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1929 Ford Model A Photo Details
1929 Ford Model A Photo
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1929 Ford Model A
$29,900.00
Interior Color: Black
Exterior Color: Yellow
Transmission: Auto
Condition: Good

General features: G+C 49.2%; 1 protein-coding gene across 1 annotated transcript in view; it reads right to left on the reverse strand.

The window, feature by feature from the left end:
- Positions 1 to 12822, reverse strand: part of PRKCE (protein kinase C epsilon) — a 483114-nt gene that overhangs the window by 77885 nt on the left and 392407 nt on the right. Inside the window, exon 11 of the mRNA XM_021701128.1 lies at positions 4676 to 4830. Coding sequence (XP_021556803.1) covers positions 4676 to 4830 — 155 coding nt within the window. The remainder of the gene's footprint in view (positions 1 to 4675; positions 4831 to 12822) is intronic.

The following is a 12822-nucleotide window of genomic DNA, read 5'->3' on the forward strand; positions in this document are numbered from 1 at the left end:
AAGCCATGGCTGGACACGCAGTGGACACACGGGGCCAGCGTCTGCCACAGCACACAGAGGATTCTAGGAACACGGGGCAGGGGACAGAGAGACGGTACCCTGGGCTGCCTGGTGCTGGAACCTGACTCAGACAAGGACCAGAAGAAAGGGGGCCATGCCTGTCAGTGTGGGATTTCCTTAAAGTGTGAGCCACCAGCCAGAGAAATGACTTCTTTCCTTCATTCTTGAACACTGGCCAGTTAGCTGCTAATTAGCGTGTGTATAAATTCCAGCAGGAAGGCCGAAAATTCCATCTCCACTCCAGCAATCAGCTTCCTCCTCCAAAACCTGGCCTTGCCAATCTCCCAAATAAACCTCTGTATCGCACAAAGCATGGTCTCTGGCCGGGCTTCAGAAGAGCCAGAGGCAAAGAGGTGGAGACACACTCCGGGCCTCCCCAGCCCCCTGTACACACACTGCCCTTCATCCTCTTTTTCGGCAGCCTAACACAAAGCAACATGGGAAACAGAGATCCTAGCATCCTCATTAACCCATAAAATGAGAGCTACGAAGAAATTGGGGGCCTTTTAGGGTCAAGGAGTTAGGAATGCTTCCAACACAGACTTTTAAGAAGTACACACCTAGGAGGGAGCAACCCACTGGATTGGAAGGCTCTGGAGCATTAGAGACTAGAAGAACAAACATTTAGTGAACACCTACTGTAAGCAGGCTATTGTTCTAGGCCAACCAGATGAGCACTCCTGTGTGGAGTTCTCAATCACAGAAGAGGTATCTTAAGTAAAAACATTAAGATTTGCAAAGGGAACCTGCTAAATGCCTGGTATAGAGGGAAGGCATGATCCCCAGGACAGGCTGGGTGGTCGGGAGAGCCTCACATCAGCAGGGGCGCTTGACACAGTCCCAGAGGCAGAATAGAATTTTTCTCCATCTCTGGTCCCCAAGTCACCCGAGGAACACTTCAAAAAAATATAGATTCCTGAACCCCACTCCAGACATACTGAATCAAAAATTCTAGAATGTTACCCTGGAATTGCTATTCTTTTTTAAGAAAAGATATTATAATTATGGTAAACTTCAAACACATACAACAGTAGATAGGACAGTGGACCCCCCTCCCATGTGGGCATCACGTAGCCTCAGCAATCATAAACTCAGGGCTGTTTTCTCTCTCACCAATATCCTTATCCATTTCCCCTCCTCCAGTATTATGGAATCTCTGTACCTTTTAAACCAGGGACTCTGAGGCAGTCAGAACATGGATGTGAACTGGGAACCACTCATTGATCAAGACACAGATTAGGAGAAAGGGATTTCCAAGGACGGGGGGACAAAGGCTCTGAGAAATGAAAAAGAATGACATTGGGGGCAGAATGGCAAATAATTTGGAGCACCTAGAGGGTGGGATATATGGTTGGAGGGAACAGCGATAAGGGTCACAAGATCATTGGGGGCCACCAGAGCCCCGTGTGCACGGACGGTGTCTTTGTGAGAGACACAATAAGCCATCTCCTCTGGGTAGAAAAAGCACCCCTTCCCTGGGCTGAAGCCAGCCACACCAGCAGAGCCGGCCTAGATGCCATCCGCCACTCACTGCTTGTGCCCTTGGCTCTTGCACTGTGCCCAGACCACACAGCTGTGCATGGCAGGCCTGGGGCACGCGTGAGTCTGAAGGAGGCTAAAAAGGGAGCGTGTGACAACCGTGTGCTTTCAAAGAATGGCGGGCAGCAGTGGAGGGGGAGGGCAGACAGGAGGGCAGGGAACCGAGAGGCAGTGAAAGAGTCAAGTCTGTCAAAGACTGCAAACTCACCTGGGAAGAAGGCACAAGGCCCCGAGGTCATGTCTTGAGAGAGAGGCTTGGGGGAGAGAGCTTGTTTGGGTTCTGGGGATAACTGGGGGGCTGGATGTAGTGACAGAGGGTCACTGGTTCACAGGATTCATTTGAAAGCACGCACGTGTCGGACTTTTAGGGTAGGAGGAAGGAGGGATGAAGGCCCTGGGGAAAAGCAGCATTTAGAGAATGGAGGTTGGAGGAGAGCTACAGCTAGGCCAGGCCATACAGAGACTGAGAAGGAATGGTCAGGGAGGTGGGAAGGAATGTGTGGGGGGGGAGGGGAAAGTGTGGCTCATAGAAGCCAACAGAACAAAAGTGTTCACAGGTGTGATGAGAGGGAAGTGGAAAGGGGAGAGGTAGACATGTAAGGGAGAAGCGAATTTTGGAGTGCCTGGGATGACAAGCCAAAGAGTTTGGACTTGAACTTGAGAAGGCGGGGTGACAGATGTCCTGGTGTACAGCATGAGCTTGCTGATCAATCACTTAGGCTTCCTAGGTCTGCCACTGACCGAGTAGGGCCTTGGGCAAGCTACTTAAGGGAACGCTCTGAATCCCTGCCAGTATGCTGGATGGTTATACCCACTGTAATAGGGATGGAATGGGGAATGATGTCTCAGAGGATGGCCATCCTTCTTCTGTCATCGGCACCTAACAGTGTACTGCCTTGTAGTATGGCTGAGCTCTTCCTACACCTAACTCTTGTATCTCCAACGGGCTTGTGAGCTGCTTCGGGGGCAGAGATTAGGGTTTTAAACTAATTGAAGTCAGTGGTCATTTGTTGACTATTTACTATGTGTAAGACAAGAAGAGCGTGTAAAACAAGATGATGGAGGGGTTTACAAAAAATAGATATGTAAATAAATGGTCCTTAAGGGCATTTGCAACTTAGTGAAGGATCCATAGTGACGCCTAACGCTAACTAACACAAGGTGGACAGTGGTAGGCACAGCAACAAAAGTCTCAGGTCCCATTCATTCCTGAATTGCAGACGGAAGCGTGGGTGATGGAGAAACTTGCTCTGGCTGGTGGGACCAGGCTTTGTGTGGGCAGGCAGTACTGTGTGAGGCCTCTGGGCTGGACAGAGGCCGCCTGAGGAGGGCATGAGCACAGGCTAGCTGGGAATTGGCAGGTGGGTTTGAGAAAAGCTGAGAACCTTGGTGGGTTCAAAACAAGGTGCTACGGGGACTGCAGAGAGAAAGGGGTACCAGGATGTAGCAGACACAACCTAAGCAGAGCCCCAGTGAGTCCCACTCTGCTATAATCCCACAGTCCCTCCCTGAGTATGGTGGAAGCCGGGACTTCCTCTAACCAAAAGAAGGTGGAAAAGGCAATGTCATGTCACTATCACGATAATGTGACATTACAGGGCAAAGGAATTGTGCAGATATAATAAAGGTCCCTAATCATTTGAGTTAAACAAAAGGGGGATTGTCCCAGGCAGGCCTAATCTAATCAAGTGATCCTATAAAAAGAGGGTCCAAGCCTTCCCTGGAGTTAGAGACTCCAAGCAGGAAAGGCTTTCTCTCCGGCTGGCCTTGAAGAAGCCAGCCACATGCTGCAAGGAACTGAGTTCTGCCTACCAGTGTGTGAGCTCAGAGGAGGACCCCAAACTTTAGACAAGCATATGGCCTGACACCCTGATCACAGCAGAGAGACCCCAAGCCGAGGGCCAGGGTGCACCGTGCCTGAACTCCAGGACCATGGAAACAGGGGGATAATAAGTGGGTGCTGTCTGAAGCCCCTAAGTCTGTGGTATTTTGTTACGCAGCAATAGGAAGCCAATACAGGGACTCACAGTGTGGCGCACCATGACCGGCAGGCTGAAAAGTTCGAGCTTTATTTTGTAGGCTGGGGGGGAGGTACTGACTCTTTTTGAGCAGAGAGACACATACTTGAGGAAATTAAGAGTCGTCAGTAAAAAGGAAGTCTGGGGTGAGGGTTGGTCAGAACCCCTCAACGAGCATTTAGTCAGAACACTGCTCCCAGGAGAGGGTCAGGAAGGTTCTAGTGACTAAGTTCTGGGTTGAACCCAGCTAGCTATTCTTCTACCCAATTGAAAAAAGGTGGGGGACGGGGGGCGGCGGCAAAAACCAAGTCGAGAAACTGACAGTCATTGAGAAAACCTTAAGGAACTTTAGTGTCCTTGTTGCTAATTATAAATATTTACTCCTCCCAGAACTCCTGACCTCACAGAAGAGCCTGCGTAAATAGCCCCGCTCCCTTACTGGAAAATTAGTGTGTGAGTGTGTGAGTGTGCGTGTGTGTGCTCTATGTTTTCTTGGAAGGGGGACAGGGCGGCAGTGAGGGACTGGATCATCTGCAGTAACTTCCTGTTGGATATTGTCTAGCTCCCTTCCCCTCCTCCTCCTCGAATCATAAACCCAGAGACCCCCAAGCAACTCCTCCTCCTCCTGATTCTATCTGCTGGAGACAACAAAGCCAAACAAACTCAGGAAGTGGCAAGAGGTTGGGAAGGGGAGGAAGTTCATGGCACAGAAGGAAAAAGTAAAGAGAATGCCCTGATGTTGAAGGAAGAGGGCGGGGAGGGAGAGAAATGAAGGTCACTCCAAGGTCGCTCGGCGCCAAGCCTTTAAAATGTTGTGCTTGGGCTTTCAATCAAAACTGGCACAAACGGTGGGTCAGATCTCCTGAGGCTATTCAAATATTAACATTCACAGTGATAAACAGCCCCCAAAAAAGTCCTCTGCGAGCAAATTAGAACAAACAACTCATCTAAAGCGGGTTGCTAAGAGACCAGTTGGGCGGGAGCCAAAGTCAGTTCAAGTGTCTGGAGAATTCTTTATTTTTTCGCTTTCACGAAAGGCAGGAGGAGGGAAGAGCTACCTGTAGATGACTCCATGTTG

Description: new price! Awesome '29 Ford built in 1956. Early 1955 chevy small block v8, vintage paint and interior, east coast channeled look. The ultimate old-school traditional rod built in-period! So what does old school' really mean? It means this 1929 Ford roadster, built back when eisenhower was just being sworn in back in 1956. It is traditional in every single possible sense of the word because it was there when the traditions were invented. It's powered by a small block chevy v8, which is no great shakes, but you need to remember that in 1956, this engine was cutting-edge tech, kind of like transplanting a hybrid powertrain into your rod today. And aside from things like the gauges and maybe the brakes, there are not many components on this car that could have been ordered from a catalog. Instead, this car was fabricated, crafted, modified, and built by guys who didn't have a choice but to do it themselves. It's quite likely that the bright yellow paint dates from the 50s. It's got the right shine, the right patina, and the right black pinstripe details to make it look as if it might have been done by the guys at the corner shop. The body was channeled over the frame, a time-honored modification that was also pretty fresh in the 50s and differentiates this car from the hi-boy style that would develop in parallel but on the other side of the country. That's a real '32 Ford grille shell that's been sectioned down to size, real 1929 Ford windshield stanchions modified for the lower windshield, and a real deck lid that's been punched full of louvers, not pulled from a fiberglass mold. The thing fits together rather well, with doors that close like any Model A, needing a bit of a slam to make sure they're secure but never a fight. Frenched 1950 pontiac taillights with blue-dot lenses were another uncommon trick that's tiresomely ordinary today, but back when this car was built, well, perhaps nobody else had done it yet. This car is all about context. We don't know where the bucket seats came from, probably some british lightweight, and they're wrapped in pleated vinyl that was really the only way to do it. Matching door panels give this rod a more finished look and feel than many of its contemporaries and if we had to guess, they might have been done at a later date. The engine-turned instrument panel may also date to the '50s, although the gauges surely are not that old, although they're vintage-looking stewart-warner dials. The gas tank is in the trunk, which is nicely finished with some carpet and a simple access panel for the battery underneath. There is no top, no spare tire, nothing that would slow this car down, and if you need those things, well, i think you're a little too old for this car. The engine appears to be a 1955 chevrolet 265 cubic inch v8 with double-hump heads and a wicked offenhauser intake with triple deuces. The carburetors were obviously scavenged, and while they're all the usual Ford v8 type, one is Ford, one is holley, and one is chandler groves, so they have clearly been on the car for decades. It's got an adjustable linkage and runs most of the time on the center carb, which is the only one with a choke or idle circuit on it, but dive deep into the accelerator and all six barrels open up. At that point, you really should make sure this car is aimed in the right direction, because stuff starts to happen ridiculously fast. The finned valve covers were probably added sometime later but have a nice period look and there's a replacement aluminum radiator up front that's just smart. I don't know what transmission it might have had originally, but there's a sharp-witted th350 3-speed automatic in there now that cracks off lightning-quick shifts and never stutters. The rear end appears to be a mid-50s chevy piece, so that would fit in with the build period and it's got a great-sounding glasspack-style dual exhaust system that's aggressive but not tiresome, so the car's actually quite drivable. Four-wheel discs are a much newer addition, probably installed after a new owner realized that this car accelerates like a slingshot and could benefit from some safer binders. And those sand-cast torque thrust wheels may very well be decades old, wearing traditional' big-n-little whitewalls: 6.70-15 bfg silvertown bias-plys up front and 235/75/15 bfg silvertown radials out back. So if you're really one of those old school' guys who like them the way they used to be, it'll be hard to get one more authentic than this. Do a little automotive archaeology and find out this car's history, and it's surely a very special machine for the right person. Either way, it sure is fun! For more details and photos, please visit . Price: $29,900

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